In this second blog post of a short series, MHR Clinic asks, ‘what medications can cause hair loss?’ and finds that antidepressants medication can cause hair loss, before explaining how to treat hair falling out after medication.
As we age our bodies become increasingly reliant on medication and clinical treatments to recover from illness.
The over the counter medicines we take typically come with no or few side effects.
When we become more seriously ill, the drugs we need to fight disease and illness can have a bigger impact on our bodies.
Hair falling out after medication or during the course of a treatment programme is not uncommon.
Birth control pills, beta blockers and antibiotics can all cause hair loss.
Our consultants also assess and advise many men and women whose antidepressant medication caused hair loss as they fought mental illness.
Here MHR Clinic reviews the relationship between antidepressants and hair loss and how to reverse hair loss from the medication.
How do antidepressants cause hair loss?
Antidepressants cause a type of hair loss called telogen effluvium, the most common type of hair falling out after medication is taken.
Telogen effluvium happens when hair follicles enter into the telogen ‘resting’ phase of their hair production cycle.
It happens in reaction to illness, surgery, stress, poor nutrition, or medication.
Antidepressant medications can cause hair loss.
When follicles are forced into their resting phase by antidepressants it can take up to four months to take full effect.
Hair will be shed at the end of its resting period.
The clients we help, when suffering from telogen effluvium, often shed between 30 to 70 percent more than the average 130 hairs per day.
Which antidepressant medications cause hair loss?
Most antidepressant medications present little risk of causing hair loss as a side effect from their use.
However, some mood stabilisers can cause hair loss or, at least, hair thinning.
Some antidepressants cause more hair loss than others. Higher doses are more likely to cause hair loss than lower ones.
And hair loss is more common and severe in patients taking a combination of mood stabilisers than it is in those who take just one antidepressant.
Antidepressant medication known to cause hair loss includes:
- Paroxetine hydrochloride (Paxil)
- Fluoxetine (Prozac)
- Sertraline (Zoloft)
- Amitriptyline (Elavil)
- Protriptyline (Vivactil)
Is hair loss from antidepressants medication permanent?
MHR Clinic assesses many clients who tell us that their antidepressant medication caused hair loss.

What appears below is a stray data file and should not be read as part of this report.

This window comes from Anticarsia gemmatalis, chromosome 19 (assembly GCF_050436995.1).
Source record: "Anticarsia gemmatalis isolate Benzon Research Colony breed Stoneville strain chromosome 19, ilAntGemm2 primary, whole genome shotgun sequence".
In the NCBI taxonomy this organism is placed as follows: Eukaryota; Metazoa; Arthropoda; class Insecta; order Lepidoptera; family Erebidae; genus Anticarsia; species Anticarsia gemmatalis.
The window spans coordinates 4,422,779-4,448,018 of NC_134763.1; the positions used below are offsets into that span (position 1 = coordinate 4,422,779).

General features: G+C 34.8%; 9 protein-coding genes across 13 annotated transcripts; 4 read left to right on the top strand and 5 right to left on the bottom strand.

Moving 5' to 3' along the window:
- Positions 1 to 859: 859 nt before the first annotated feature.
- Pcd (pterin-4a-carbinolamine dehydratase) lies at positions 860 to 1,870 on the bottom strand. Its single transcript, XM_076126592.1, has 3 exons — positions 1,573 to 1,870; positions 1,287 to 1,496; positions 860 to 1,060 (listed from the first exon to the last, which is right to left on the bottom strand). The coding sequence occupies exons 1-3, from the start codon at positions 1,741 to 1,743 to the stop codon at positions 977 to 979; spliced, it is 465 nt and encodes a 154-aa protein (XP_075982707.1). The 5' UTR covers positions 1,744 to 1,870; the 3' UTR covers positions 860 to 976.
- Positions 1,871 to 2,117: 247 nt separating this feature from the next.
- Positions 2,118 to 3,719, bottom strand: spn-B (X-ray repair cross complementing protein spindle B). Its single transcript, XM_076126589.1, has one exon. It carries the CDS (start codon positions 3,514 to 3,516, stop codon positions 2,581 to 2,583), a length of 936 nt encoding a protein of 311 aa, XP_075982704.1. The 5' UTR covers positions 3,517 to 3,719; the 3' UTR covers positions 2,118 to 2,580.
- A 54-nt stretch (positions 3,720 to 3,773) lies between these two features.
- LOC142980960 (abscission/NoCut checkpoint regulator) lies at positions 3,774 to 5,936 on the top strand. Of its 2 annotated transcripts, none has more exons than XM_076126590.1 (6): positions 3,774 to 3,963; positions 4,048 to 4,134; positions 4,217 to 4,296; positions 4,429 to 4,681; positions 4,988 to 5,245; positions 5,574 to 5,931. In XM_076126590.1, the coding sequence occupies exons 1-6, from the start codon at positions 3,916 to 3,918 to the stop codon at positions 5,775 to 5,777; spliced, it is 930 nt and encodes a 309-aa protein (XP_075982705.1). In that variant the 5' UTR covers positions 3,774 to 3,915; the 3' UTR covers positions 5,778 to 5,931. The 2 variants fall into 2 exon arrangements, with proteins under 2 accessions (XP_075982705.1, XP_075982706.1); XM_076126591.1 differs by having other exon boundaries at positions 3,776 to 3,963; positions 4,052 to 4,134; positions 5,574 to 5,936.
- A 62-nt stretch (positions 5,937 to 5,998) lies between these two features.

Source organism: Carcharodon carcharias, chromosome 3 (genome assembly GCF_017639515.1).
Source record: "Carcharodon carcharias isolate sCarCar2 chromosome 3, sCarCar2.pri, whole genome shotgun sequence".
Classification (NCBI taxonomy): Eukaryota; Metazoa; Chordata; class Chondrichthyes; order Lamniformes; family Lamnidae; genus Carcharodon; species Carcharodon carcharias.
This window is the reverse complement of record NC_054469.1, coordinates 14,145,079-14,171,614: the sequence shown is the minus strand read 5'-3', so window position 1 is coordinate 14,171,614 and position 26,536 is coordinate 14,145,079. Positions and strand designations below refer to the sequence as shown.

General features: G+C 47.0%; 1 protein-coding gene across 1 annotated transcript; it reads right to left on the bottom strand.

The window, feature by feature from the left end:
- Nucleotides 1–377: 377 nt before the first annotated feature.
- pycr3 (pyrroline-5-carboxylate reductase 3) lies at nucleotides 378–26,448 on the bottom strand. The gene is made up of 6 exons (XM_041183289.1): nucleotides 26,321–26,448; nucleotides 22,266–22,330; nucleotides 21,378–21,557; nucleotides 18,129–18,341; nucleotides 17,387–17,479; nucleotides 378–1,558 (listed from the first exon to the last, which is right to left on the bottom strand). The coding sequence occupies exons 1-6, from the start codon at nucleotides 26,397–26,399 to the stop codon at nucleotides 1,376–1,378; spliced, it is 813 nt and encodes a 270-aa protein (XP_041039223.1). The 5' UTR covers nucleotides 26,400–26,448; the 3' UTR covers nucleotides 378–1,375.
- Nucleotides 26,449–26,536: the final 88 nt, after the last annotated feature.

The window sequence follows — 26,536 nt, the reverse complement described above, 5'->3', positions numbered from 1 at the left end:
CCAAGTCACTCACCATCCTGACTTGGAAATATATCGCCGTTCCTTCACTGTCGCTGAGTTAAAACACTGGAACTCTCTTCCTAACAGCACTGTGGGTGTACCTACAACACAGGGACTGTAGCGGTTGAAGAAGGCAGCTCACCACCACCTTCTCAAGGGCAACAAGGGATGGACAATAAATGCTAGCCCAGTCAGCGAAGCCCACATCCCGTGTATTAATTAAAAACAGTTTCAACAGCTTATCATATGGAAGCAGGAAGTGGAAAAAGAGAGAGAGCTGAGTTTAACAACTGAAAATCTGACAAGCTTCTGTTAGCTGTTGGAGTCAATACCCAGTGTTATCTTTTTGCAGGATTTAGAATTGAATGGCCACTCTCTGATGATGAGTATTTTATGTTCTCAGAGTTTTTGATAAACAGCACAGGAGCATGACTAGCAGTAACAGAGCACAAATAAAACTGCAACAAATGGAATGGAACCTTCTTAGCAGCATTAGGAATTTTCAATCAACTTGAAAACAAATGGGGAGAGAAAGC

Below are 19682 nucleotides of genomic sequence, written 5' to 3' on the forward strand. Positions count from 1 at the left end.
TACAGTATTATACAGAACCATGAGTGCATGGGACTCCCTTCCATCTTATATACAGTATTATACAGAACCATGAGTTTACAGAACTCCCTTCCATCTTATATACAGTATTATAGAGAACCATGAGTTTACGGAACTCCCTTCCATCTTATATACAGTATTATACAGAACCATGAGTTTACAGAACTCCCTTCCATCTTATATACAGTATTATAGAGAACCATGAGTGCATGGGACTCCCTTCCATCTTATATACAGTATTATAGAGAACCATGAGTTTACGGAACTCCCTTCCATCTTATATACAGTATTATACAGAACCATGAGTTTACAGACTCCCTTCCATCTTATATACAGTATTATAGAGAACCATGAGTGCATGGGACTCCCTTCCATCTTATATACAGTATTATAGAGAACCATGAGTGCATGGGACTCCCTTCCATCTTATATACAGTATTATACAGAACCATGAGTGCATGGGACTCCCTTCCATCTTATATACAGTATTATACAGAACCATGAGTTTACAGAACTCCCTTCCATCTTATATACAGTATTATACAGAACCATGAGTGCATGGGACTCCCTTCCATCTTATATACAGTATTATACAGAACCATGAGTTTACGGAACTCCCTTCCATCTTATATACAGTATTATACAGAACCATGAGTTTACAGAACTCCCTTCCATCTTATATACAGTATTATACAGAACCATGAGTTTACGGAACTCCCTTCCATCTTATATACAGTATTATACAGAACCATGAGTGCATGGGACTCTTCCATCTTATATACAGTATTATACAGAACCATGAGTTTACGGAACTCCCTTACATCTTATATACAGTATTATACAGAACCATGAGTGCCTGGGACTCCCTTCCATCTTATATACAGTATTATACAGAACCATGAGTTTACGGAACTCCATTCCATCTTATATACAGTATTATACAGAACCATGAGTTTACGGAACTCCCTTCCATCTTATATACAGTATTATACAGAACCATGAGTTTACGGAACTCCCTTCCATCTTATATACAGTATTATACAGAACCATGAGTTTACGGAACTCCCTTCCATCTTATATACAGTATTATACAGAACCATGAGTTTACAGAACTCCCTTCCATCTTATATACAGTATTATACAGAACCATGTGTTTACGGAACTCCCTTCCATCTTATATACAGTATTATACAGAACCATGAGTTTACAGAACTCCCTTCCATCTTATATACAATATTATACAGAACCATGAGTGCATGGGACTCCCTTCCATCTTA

Most fear the condition is permanent and ask us, “When will my hair grow back after I stop taking antidepressants?”
We’re happy to tell them that hair loss from antidepressants is not permanent. People usually recover their original hair pattern once the medication is discontinued.
In most cases, hair growth returns to its previous state once the medication that causes hair loss is stopped.
The type of hair loss caused by antidepressants is called telogen effluvium.
It occurs when the body is stressed so hair follicles to prematurely enter into the telogen ‘resting’ phase of the hair cycle.
As more hair follicles are in a resting stage, more hair is shed.
This causes diffuse hair loss all over the scalp.
When antidepressant medication is ceased, follicles leave their resting and shedding phases and return to an anagen ‘growth’ phase and a fuller head of head emerges again.
How to reverse hair loss from medication for depression
If hair loss from medication is causing a significant change to wellbeing, or affecting a client’s mental health, then MHR Clinic advises clients to first consult with their GP to identify an alternative medication.
In addition, we suggest they speak to their doctor about altering the dose of their medication to mitigate some of their hair falling out after antidepressants are taken.
If hair thinning doesn’t improve, or a full head of hair is proving difficult to recover, clients can benefit from using:
- Minoxidil lotions to widen the scalp’s micro-capillaries so more blood flows to follicles
- Finasteride medicine to stem any acceleration of androgentic alopecia from medication
- Low level laser therapy to stimulate blood flow and cell division in hair follicles
- A herbal, vitamin and mineral supplementation course to support follicle recovery
If you fail to recover your original head of hair after coming off antidepressants and none of the above treatments work then hair transplant surgery may be necessary.
If medication caused hair loss for you and you’d like to know how to stop hair from falling out after medication, please talk to MHR Clinic about the options available to you. Telephone 01565 745 344 or through this contact page.